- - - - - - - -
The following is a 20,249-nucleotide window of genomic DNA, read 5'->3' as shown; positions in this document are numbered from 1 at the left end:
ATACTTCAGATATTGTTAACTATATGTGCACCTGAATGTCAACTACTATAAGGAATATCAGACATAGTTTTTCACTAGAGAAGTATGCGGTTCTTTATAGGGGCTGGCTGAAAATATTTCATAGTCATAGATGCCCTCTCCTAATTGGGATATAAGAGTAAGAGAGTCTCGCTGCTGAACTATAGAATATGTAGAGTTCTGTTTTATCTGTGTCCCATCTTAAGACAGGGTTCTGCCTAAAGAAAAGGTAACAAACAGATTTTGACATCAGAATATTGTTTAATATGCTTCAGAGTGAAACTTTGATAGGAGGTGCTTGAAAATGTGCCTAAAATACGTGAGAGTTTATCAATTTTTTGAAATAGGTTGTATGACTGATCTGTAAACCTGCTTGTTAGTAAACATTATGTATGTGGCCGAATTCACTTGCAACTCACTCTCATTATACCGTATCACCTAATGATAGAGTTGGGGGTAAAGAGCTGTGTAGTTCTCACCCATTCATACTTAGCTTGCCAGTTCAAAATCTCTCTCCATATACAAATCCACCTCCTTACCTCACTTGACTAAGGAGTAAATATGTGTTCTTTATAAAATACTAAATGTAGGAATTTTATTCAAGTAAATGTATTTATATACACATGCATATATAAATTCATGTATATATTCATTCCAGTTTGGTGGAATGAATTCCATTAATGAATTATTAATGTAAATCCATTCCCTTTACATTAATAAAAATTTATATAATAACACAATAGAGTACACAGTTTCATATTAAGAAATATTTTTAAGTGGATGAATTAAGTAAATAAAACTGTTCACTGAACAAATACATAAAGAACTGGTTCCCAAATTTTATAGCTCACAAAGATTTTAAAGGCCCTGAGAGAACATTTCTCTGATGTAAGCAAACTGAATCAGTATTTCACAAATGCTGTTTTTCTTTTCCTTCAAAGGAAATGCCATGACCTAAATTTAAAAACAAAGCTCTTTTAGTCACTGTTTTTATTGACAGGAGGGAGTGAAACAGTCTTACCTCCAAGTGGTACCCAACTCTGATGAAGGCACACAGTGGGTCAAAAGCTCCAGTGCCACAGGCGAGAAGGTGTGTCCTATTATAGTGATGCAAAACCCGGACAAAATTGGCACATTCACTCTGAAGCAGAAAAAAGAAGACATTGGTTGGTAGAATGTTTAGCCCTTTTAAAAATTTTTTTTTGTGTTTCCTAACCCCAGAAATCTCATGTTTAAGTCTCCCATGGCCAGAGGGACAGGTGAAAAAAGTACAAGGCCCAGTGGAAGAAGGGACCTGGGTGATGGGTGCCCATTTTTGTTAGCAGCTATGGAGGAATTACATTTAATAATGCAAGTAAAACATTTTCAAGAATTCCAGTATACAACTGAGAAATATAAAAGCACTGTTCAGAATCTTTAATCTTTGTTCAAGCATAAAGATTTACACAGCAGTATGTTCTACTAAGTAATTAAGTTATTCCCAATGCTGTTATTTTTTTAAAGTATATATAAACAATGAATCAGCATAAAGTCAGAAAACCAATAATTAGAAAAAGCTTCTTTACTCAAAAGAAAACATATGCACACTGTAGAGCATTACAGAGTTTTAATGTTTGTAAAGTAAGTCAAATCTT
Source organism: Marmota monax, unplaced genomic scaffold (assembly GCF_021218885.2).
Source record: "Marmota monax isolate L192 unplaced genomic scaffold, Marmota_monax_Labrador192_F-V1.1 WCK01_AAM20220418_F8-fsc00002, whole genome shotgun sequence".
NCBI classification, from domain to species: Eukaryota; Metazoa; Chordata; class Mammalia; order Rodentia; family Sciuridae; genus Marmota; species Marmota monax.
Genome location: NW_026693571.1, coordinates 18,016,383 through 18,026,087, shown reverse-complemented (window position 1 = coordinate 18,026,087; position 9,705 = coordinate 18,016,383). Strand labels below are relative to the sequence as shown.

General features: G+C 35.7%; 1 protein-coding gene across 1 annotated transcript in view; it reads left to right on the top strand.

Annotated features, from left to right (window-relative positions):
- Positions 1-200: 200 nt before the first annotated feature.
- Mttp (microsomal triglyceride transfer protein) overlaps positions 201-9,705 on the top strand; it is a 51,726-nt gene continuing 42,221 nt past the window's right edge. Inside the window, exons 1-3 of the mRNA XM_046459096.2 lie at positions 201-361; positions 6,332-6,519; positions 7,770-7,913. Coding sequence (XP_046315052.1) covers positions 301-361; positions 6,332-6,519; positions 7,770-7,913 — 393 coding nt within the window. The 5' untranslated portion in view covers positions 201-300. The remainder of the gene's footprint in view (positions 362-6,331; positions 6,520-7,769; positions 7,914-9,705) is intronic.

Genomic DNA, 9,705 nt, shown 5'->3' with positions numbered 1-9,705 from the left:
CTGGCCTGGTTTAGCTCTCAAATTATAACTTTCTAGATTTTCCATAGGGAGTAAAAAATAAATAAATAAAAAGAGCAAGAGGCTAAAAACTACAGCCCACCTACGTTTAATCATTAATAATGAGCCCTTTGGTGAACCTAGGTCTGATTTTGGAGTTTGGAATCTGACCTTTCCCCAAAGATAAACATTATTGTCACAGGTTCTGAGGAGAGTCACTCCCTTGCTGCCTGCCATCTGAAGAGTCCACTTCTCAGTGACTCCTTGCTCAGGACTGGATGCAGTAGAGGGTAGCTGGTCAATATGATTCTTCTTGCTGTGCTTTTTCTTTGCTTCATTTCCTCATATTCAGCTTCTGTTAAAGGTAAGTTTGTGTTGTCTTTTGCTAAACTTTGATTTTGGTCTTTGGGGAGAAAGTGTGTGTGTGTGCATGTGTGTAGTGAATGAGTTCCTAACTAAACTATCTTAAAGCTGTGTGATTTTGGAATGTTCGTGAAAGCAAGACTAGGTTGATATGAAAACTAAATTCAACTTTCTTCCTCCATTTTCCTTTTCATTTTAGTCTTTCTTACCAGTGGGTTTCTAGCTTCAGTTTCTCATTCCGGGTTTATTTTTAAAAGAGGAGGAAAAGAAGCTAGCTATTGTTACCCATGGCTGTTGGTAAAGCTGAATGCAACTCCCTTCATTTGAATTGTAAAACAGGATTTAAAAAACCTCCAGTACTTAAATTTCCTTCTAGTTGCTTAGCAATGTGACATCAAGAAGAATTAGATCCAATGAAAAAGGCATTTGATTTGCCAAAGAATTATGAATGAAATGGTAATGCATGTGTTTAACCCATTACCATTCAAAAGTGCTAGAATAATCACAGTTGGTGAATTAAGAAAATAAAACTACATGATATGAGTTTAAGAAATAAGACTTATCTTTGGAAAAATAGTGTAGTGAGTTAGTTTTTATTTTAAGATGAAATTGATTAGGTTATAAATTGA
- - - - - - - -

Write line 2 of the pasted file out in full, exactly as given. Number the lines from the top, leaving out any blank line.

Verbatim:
ATACTTCAGATATTGTTAACTATATGTGCACCTGAATGTCAACTACTATAAGGAATATCAGACATAGTTTTTCACTAGAGAAGTATGCGGTTCTTTATAGGGGCTGGCTGAAAATATTTCATAGTCATAGATGCCCTCTCCTAATTGGGATATAAGAGTAAGAGAGTCTCGCTGCTGAACTATAGAATATGTAGAGTTCTGTTTTATCTGTGTCCCATCTTAAGACAGGGTTCTGCCTAAAGAAAAGGTAACAAACAGATTTTGACATCAGAATATTGTTTAATATGCTTCAGAGTGAAACTTTGATAGGAGGTGCTTGAAAATGTGCCTAAAATACGTGAGAGTTTATCAATTTTTTGAAATAGGTTGTATGACTGATCTGTAAACCTGCTTGTTAGTAAACATTATGTATGTGGCCGAATTCACTTGCAACTCACTCTCATTATACCGTATCACCTAATGATAGAGTTGGGGGTAAAGAGCTGTGTAGTTCTCACCCATTCATACTTAGCTTGCCAGTTCAAAATCTCTCTCCATATACAAATCCACCTCCTTACCTCACTTGACTAAGGAGTAAATATGTGTTCTTTATAAAATACTAAATGTAGGAATTTTATTCAAGTAAATGTATTTATATACACATGCATATATAAATTCATGTATATATTCATTCCAGTTTGGTGGAATGAATTCCATTAATGAATTATTAATGTAAATCCATTCCCTTTACATTAATAAAAATTTATATAATAACACAATAGAGTACACAGTTTCATATTAAGAAATATTTTTAAGTGGATGAATTAAGTAAATAAAACTGTTCACTGAACAAATACATAAAGAACTGGTTCCCAAATTTTATAGCTCACAAAGATTTTAAAGGCCCTGAGAGAACATTTCTCTGATGTAAGCAAACTGAATCAGTATTTCACAAATGCTGTTTTTCTTTTCCTTCAAAGGAAATGCCATGACCTAAATTTAAAAACAAAGCTCTTTTAGTCACTGTTTTTATTGACAGGAGGGAGTGAAACAGTCTTACCTCCAAGTGGTACCCAACTCTGATGAAGGCACACAGTGGGTCAAAAGCTCCAGTGCCACAGGCGAGAAGGTGTGTCCTATTATAGTGATGCAAAACCCGGACAAAATTGGCACATTCACTCTGAAGCAGAAAAAAGAAGACATTGGTTGGTAGAATGTTTAGCCCTTTTAAAAATTTTTTTTTGTGTTTCCTAACCCCAGAAATCTCATGTTTAAGTCTCCCATGGCCAGAGGGACAGGTGAAAAAAGTACAAGGCCCAGTGGAAGAAGGGACCTGGGTGATGGGTGCCCATTTTTGTTAGCAGCTATGGAGGAATTACATTTAATAATGCAAGTAAAACATTTTCAAGAATTCCAGTATACAACTGAGAAATATAAAAGCACTGTTCAGAATCTTTAATCTTTGTTCAAGCATAAAGATTTACACAGCAGTATGTTCTACTAAGTAATTAAGTTATTCCCAATGCTGTTATTTTTTTAAAGTATATATAAACAATGAATCAGCATAAAGTCAGAAAACCAATAATTAGAAAAAGCTTCTTTACTCAAAAGAAAACATATGCACACTGTAGAGCATTACAGAGTTTTAATGTTTGTAAAGTAAGTCAAATCTT